Both groups stopped treatment for up to eight weeks. Failure after the STI was defined as a rebound in viral load to greater than 10,000 copies or CD4 count decrease to below 200 cells. Five of the HAART patients failed by week six (one at week two and four at week six) and restarted therapy, and the average viral load rebounded from 97 to 16,863 copies (2.25 log). In addition, HAART patients' CD4 counts dropped an average of 208 cells and CD8 counts increased by an average of 323 cells (CD4/CD8 ratios dropped significantly, to below 0.3). In contrast, none of the PANDA patients failed during the STI; viral load increased from 843 to 1,596 copies (0.27 log) but fell to pre-STI levels by week eight; and CD4 and CD8 counts, as well as the CD4/CD8 ratios, remained stable. Interpreting the results is difficult, however, since the PANDA group, unlike the HAART group, also had an eight-week STI before this study.

The largest prospective STI trial so far is the Swiss Intermittent Treatment Trial (SITT), which plans to enroll 120 patients. The trial design involves four cycles of two weeks off therapy followed by eight weeks of therapy. At week 40, treatment is discontinued indefinitely unless viral load rises above 5,000 copies. At the Retrovirus Conference, preliminary data were available (abstract 458). Median pre-HAART CD4 count was 398 cells and median viral load was 36,000 copies. Before beginning the study, patients had been on HAART for a median of 24 months and the median time with a viral load below 50 copies was 21 months. Of the 96 patients to undergo the first STI, 30% showed no increase in viral load. Fifty-four and 23 people went through the second and third STIs, respectively, but there was no evidence that viral rebounds were less frequent or smaller. Since this trial is much larger than the others, future data could prove especially interesting.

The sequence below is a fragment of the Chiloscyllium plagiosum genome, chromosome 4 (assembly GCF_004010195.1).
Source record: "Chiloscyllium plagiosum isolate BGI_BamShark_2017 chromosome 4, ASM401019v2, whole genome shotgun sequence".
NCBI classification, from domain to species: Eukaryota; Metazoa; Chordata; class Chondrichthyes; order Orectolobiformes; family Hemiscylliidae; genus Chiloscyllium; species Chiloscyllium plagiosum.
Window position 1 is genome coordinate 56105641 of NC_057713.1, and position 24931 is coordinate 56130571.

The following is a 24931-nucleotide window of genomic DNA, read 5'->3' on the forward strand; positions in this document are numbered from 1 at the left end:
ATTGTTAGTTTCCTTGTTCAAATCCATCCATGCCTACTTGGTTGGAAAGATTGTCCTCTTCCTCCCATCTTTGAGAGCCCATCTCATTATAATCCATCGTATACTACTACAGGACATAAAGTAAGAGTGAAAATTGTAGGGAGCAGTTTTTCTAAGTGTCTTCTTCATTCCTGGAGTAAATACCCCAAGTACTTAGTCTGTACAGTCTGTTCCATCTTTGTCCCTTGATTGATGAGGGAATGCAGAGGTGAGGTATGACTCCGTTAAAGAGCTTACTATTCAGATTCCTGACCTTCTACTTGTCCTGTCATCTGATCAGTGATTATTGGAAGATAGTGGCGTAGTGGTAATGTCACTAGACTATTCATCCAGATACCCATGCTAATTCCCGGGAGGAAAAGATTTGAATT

Don't Try This at Home

So far, STI trials have been small, and the number of people who have maintained an undetectable viral load without therapy is even smaller. Some context was provided by Sherer's retrospective examination of thirteen people who had viral loads below 500 copies after stopping therapy for a median of 2.5 years (Retrovirus, abstract 351). All of their antiretroviral regimens consisted of only one or two nucleoside analogs (median three months, range 1 to 54); two had received intermittent therapy, and two were treated during primary infection. Three of ten were heterozygous for the CCR-5 deletion, and two of twelve had clade A HIV. Pre-therapy viral loads were available for seven of the thirteen, and they ranged from below 500 to 9,000. They conclude that isolated cases of individuals with low or undetectable viral loads after stopping therapy do not necessarily show exceptional therapeutic effect, especially if they were treated during primary infection before a viral set point had been achieved.